ENVIRON 245 - Interdisciplinary Environmental Topics
Section: 001 Under Pressure: Water and Society
Term: FA 2017
Subject: Program in the Environment (ENVIRON)
Department: SNE Program in the Environment
Requirements & Distribution:
Waitlist Capacity:
May be repeated for a maximum of 12 credit(s). May be elected more than once in the same term.
Primary Instructor:

Water is a resource that many of us take for granted, clean water always seems to be there waiting behind a faucet or hose, but will that always be the case? Freshwater systems play an essential role in sustaining human and ecosystem health; they also have tremendous recreational, agricultural, commercial, and industrial value. How do we as a society balance these competing needs and how might we prioritize these needs in the future given our rapidly changing climate? The purpose of this course is to explore an array of topics related to freshwater use, access, and availability within North America. The course will first introduce students to the hydrological cycle, ecological and societal values associated with freshwater and federal policies regulating freshwater resources. The remainder of class involves applying these concepts to topics such as industrial ground water contamination, harmful algal blooms in the Great Lakes, dam removal, hydrologic fracturing, the bottled water industry, and many others circumstances that threaten our supply of freshwater. We will also discuss water rights, and who should be involved with regulating this precious resource.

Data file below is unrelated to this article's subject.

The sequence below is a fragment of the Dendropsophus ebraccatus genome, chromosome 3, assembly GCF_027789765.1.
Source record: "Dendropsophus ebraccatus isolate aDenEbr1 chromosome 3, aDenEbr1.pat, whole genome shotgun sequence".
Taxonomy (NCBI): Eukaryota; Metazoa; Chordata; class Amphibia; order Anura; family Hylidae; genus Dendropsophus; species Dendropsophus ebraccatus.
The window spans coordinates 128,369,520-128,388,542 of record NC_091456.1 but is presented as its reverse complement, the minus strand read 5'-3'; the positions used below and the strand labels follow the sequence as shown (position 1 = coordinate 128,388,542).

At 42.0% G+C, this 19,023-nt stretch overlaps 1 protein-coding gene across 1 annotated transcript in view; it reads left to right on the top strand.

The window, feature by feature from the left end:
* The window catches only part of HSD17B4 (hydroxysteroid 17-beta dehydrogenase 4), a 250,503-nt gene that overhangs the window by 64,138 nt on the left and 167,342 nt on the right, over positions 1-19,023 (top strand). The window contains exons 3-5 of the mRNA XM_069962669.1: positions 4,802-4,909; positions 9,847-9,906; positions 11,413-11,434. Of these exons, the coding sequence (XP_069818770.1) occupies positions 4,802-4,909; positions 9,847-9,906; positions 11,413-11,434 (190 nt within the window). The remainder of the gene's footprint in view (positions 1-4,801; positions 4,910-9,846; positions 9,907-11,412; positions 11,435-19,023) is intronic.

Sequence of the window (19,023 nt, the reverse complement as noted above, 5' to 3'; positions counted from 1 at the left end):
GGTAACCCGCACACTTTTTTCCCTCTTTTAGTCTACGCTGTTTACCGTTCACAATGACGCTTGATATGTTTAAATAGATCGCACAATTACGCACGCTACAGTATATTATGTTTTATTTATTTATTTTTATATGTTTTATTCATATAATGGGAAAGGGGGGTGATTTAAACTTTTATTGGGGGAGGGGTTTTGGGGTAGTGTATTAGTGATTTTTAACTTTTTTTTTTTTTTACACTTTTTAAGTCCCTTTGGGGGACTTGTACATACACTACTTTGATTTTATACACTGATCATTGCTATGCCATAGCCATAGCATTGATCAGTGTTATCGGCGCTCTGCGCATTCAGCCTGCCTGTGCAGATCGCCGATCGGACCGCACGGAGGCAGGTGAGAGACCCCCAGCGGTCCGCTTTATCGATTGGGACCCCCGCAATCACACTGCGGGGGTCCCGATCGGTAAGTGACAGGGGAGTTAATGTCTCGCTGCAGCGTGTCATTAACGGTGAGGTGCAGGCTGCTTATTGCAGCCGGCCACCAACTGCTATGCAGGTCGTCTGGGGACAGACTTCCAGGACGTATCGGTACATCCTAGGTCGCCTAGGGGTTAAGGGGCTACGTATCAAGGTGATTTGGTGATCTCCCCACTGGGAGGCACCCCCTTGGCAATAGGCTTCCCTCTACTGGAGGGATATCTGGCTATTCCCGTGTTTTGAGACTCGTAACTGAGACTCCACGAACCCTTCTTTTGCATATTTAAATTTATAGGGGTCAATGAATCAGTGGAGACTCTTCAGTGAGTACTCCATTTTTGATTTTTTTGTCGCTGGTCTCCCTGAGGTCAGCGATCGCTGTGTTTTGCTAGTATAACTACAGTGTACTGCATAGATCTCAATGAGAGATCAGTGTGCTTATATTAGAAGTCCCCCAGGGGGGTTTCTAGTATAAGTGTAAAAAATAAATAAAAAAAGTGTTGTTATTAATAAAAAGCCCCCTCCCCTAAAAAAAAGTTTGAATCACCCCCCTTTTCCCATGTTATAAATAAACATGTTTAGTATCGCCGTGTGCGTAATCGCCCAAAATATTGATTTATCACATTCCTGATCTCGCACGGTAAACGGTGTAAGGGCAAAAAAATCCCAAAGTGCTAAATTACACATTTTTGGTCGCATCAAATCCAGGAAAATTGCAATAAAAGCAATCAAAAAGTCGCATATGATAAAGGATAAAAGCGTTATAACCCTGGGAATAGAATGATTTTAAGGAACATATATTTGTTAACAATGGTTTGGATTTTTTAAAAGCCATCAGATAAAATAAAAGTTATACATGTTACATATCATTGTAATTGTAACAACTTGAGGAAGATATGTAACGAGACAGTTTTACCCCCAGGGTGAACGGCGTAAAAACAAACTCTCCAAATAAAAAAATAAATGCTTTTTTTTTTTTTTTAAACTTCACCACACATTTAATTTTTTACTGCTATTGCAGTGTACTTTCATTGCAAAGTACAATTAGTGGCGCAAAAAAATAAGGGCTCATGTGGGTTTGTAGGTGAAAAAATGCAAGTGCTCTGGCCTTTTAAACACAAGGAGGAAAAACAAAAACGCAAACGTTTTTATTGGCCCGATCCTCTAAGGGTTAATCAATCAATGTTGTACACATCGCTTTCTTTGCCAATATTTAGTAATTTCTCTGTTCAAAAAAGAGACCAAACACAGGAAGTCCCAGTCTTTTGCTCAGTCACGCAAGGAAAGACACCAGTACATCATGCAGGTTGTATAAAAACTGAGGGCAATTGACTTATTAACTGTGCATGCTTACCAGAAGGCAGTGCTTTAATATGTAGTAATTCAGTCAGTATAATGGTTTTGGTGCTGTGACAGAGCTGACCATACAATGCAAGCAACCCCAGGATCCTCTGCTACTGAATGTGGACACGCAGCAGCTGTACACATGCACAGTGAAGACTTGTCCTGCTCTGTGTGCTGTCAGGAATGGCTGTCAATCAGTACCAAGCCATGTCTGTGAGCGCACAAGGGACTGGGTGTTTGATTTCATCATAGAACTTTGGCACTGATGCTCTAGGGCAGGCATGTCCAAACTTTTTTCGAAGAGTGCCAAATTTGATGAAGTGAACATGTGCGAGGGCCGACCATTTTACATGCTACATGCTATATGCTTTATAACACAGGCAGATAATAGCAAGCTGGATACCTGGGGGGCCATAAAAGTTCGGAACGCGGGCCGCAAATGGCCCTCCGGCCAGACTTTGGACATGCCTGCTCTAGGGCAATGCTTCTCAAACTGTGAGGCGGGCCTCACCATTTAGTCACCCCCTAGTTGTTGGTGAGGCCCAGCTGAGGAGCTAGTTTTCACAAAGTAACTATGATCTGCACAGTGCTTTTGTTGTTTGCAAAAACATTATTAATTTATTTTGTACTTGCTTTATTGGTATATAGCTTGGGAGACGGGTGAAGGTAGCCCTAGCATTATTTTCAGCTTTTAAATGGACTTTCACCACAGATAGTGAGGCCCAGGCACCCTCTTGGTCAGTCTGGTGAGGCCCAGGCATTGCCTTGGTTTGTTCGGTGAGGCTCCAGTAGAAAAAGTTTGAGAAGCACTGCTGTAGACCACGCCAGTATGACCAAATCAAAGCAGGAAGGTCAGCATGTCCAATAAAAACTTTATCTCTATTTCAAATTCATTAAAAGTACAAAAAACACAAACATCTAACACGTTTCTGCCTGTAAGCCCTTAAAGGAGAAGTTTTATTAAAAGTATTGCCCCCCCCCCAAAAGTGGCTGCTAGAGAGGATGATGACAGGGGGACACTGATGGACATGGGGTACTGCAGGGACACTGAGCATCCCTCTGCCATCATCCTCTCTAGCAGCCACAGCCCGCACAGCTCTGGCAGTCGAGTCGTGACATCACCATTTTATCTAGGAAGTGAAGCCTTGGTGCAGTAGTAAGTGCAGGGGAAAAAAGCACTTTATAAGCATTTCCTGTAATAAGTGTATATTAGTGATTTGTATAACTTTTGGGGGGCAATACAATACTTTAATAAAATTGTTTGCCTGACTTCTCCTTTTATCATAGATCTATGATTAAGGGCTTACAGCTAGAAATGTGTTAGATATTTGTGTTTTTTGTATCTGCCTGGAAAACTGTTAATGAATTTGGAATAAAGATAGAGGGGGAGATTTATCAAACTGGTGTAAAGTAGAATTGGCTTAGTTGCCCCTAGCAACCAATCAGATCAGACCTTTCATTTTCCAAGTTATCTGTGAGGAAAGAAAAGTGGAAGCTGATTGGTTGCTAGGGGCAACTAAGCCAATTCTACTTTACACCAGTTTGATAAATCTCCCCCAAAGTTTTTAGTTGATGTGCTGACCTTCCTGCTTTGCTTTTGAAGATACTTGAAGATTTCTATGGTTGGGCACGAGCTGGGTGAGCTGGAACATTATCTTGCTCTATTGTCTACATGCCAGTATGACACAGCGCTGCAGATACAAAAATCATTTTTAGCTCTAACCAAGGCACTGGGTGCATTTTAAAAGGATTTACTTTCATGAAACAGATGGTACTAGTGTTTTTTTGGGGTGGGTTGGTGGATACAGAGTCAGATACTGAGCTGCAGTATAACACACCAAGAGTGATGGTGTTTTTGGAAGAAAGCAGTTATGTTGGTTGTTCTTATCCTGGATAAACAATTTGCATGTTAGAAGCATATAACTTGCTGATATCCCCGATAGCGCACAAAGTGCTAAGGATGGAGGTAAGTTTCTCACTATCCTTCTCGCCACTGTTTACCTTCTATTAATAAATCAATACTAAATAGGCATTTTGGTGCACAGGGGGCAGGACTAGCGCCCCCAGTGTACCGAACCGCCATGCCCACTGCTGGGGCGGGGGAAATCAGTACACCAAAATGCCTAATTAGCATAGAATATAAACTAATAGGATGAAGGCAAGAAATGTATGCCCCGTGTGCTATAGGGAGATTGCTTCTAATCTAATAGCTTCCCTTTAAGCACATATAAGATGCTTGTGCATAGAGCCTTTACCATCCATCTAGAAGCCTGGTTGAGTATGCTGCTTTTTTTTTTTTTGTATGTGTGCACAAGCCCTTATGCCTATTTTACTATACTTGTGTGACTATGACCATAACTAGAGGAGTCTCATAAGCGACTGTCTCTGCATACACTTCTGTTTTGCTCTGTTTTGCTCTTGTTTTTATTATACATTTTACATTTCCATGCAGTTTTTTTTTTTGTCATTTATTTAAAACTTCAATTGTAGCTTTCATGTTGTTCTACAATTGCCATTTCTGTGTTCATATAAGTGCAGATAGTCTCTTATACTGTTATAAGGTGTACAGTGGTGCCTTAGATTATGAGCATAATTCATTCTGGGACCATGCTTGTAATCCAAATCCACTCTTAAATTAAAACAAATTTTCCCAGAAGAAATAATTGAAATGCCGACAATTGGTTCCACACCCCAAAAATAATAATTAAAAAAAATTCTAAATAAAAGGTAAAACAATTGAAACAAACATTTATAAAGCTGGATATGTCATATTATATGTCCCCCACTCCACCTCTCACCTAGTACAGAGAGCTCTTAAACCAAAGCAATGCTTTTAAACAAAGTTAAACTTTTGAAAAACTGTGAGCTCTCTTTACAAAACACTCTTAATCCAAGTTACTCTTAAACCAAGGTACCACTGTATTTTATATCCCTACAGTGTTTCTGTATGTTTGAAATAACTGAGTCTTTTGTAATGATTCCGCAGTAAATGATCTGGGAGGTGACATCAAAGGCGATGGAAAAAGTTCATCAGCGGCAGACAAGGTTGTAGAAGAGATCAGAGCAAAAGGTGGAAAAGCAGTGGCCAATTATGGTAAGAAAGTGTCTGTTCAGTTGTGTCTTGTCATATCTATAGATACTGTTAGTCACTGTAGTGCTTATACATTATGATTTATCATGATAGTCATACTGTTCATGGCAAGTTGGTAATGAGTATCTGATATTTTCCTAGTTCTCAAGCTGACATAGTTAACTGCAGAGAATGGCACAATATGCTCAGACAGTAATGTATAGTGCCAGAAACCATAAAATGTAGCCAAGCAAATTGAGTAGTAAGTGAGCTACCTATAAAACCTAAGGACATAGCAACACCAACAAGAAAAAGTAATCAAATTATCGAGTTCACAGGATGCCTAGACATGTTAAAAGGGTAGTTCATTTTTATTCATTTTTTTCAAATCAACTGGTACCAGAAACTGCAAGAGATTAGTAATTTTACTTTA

Course Requirements:

Active participation and attendance

Present on case studies as small groups

Write reports on literature discussed in class

Class Format:

Discussion and Lecture

ENVIRON 245 - Interdisciplinary Environmental Topics
Schedule Listing
001 (LEC)
MW 1:00PM - 2:30PM
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